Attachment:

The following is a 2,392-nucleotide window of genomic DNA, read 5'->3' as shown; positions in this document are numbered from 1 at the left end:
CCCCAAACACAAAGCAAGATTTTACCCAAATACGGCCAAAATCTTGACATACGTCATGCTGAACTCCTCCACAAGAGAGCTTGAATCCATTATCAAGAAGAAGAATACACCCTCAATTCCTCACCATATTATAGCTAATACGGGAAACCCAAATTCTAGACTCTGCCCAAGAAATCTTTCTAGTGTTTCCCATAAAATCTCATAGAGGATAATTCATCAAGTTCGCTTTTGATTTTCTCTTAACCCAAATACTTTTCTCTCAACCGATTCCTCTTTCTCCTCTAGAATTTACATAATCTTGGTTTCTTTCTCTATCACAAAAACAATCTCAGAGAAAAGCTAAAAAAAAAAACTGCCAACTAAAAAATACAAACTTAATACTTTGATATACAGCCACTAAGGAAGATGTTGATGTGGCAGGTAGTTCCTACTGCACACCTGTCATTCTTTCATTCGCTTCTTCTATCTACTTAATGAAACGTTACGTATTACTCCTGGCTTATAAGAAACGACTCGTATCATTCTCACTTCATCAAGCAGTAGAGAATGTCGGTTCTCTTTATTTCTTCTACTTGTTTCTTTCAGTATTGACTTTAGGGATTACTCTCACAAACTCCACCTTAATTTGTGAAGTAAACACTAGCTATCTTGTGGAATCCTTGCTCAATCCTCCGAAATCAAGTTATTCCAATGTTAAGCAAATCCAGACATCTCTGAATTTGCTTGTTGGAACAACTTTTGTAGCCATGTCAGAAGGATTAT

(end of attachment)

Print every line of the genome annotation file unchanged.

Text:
The following is a 2,392-nucleotide window of genomic DNA, read 5'->3' as shown; positions in this document are numbered from 1 at the left end:
CCCCAAACACAAAGCAAGATTTTACCCAAATACGGCCAAAATCTTGACATACGTCATGCTGAACTCCTCCACAAGAGAGCTTGAATCCATTATCAAGAAGAAGAATACACCCTCAATTCCTCACCATATTATAGCTAATACGGGAAACCCAAATTCTAGACTCTGCCCAAGAAATCTTTCTAGTGTTTCCCATAAAATCTCATAGAGGATAATTCATCAAGTTCGCTTTTGATTTTCTCTTAACCCAAATACTTTTCTCTCAACCGATTCCTCTTTCTCCTCTAGAATTTACATAATCTTGGTTTCTTTCTCTATCACAAAAACAATCTCAGAGAAAAGCTAAAAAAAAAAACTGCCAACTAAAAAATACAAACTTAATACTTTGATATACAGCCACTAAGGAAGATGTTGATGTGGCAGGTAGTTCCTACTGCACACCTGTCATTCTTTCATTCGCTTCTTCTATCTACTTAATGAAACGTTACGTATTACTCCTGGCTTATAAGAAACGACTCGTATCATTCTCACTTCATCAAGCAGTAGAGAATGTCGGTTCTCTTTATTTCTTCTACTTGTTTCTTTCAGTATTGACTTTAGGGATTACTCTCACAAACTCCACCTTAATTTGTGAAGTAAACACTAGCTATCTTGTGGAATCCTTGCTCAATCCTCCGAAATCAAGTTATTCCAATGTTAAGCAAATCCAGACATCTCTGAATTTGCTTGTTGGAACAACTTTTGTAGCCATGTCAGAAGGATTAT